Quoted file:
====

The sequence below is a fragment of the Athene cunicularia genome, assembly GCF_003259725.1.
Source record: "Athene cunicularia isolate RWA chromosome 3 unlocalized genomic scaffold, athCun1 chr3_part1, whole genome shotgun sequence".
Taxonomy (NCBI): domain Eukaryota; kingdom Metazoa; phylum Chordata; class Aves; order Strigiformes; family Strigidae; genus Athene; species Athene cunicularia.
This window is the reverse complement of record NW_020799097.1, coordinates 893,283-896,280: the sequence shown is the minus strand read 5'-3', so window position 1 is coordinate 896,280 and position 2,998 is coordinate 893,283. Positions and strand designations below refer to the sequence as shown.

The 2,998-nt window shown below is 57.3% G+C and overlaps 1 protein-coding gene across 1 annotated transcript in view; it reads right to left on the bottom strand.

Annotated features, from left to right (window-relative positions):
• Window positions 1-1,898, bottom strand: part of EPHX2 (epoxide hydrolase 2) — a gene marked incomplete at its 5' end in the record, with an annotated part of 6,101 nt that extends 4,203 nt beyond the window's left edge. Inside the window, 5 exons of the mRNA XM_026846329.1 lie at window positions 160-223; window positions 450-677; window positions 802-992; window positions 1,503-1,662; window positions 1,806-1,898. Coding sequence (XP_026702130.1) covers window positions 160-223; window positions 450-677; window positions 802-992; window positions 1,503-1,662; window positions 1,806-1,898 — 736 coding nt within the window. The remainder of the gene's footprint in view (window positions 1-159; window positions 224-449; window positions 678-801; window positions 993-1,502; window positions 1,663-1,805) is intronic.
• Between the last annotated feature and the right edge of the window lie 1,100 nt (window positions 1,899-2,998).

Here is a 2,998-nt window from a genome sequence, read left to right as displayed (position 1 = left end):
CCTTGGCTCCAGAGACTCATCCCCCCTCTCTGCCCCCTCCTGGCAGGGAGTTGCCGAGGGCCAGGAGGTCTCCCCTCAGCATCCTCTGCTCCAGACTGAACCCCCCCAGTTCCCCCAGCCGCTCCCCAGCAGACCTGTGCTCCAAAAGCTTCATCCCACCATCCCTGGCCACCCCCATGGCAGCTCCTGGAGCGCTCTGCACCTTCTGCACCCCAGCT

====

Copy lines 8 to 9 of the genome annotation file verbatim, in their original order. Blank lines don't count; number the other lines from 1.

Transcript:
• Between the last annotated feature and the right edge of the window lie 1,100 nt (window positions 1,899-2,998).

Here is a 2,998-nt window from a genome sequence, read left to right as displayed (position 1 = left end):